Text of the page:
CUNA has again sounded out NCUA Board Chairman Norman D'Amours over the board's (with NCUA Board member Dennis Dollar dissenting) harsh recommended punishments of six top officials implicated by the Office of Special Counsel in the agency's 1996-1997 hiring scandal.
In February CUNA President Dan Mica wrote D'Amours asking for a more detailed explanation of the board's reasoning in the matter and on March 9 CUNA Examination and Supervision Subcommittee Chairman Gary Wolter followed up with his own query.
"Credit unions are increasingly concerned," Wolter wrote, "that under your leadership, the agency has not provided an explanation of any kind to credit unions as to why it was necessary to render much harsher sanctions against a number of senior agency personnel than apparently the Office of Special Counsel recommended."
Denying any interest in "privileged information," Wolter again asked for the sought-after explanation and warned D'Amours that the agency's "personnel fiasco" could lower morale and tarnish NCUA's image both "within and outside the credit union system."
D'Amours has not yet answered either letter.
Media Outreach Manager Meg Schryver, who was CUNA's "go-to" person here when the media had to be contacted, left the trade association March 16 for a position at U.S. Newswire. Schryver will work in the for-profit company's marketing department.
Intent on getting hard data on the purported sluggishness and inconsistency of NCUA regional handling of FOM expansion applications, NAFCU considered filing a Freedom of Information Act request with NCUA headquarters. When the trade was told, however, that their request could be seriously delayed during routing through these same regional offices, it decided to survey its own membership on the matter via e-mail.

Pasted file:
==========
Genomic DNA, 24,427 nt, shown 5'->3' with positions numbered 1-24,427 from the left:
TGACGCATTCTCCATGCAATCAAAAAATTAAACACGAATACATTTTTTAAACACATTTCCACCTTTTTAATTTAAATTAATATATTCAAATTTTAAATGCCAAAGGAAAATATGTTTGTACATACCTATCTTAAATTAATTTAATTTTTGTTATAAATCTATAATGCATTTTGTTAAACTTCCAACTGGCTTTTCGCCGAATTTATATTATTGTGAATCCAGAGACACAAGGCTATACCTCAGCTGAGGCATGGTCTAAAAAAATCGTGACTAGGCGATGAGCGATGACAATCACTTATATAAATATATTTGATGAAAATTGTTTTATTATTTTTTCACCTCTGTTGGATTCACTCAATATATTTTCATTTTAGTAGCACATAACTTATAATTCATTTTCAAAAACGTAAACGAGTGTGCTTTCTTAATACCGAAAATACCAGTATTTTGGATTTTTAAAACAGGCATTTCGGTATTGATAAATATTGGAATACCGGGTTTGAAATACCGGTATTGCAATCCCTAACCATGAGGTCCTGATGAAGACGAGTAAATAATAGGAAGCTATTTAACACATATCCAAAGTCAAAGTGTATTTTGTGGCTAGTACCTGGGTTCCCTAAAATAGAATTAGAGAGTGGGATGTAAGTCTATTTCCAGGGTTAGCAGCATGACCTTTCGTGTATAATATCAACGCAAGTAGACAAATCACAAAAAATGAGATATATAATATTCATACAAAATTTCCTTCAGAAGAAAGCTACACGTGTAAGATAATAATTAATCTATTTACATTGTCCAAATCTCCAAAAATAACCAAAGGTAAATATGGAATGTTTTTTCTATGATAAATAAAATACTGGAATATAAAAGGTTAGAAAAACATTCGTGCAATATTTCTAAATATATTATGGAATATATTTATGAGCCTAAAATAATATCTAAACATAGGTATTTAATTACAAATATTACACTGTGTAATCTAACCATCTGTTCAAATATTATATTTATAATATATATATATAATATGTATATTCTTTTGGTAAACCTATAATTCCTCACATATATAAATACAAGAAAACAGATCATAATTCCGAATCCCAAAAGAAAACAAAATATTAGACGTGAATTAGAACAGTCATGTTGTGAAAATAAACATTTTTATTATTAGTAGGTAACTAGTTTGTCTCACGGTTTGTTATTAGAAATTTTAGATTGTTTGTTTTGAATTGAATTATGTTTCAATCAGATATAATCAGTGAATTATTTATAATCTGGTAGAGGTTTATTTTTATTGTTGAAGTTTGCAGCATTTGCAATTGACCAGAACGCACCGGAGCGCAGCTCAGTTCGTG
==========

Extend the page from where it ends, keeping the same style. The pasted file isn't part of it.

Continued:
"The e-mail we sent out asks the multiple common bond credit union members to provide information regarding their experiences in the SEG application process," said NAFCU President Fred Becker, Jr., "and to respond by going to our Web page and filling in the data."
Becker added that his 600-FCU overture would also identify members that were having application difficulties and serve as a platform for rendering assistance.
So far, a statistically irrelevant 31 responses have been received, but Becker said that these could be viewed on NAFCU's Web site.
The reportedly slow FOM expansion application process has become a major concern of both NAFCU and CUNA.
Showcased around Washington a week after the close of CUNA's governmental affairs conference was Members Resources.com's free Internet portal that has the CU-sensitive feature of tagging only the contracting CU's logo to wherever the member surfs within the extravagantly furnished Web site.
Billed as a "credit union-friendly" Web site because of this self-referential marketing characteristic, the e-product features separate advice sections-including chat rooms and exclusive columns on legal matters, movie reviews, nutrition and health, financial advice, senior's issues, and handyman matters-and an on-going, copyrighted soap opera for the CU member's enjoyment.
"It knows that that person clicked over (to the site) as a member of (a particular) credit union," said Members Resources.com President Mark Sessel, "and they can link right back (to that credit union), rather than going an taking their lending business to some non-credit union-oriented financial lending institution. So that's a key premise."
The Milford, Connecticut-based company spent several million dollars in start-up capital and were able to launch their product within months of concept development. -